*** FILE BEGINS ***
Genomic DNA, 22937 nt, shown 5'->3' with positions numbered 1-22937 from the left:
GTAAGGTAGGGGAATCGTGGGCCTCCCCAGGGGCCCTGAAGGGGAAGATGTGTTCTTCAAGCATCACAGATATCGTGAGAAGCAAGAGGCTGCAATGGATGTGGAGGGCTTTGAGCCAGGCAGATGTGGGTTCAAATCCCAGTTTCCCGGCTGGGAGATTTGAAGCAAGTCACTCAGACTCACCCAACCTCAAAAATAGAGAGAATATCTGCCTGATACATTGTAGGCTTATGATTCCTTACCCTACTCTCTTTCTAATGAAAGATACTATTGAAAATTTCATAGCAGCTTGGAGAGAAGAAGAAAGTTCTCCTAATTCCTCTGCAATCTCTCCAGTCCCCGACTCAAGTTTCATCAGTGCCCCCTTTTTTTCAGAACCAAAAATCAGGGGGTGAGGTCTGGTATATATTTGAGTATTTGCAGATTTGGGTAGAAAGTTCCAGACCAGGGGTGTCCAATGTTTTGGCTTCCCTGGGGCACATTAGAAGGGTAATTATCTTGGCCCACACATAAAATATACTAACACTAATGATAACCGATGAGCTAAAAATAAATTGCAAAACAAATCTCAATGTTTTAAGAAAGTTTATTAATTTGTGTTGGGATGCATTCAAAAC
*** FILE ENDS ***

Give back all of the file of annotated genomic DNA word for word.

Genomic DNA, 22937 nt, shown 5'->3' with positions numbered 1-22937 from the left:
GTAAGGTAGGGGAATCGTGGGCCTCCCCAGGGGCCCTGAAGGGGAAGATGTGTTCTTCAAGCATCACAGATATCGTGAGAAGCAAGAGGCTGCAATGGATGTGGAGGGCTTTGAGCCAGGCAGATGTGGGTTCAAATCCCAGTTTCCCGGCTGGGAGATTTGAAGCAAGTCACTCAGACTCACCCAACCTCAAAAATAGAGAGAATATCTGCCTGATACATTGTAGGCTTATGATTCCTTACCCTACTCTCTTTCTAATGAAAGATACTATTGAAAATTTCATAGCAGCTTGGAGAGAAGAAGAAAGTTCTCCTAATTCCTCTGCAATCTCTCCAGTCCCCGACTCAAGTTTCATCAGTGCCCCCTTTTTTTCAGAACCAAAAATCAGGGGGTGAGGTCTGGTATATATTTGAGTATTTGCAGATTTGGGTAGAAAGTTCCAGACCAGGGGTGTCCAATGTTTTGGCTTCCCTGGGGCACATTAGAAGGGTAATTATCTTGGCCCACACATAAAATATACTAACACTAATGATAACCGATGAGCTAAAAATAAATTGCAAAACAAATCTCAATGTTTTAAGAAAGTTTATTAATTTGTGTTGGGATGCATTCAAAAC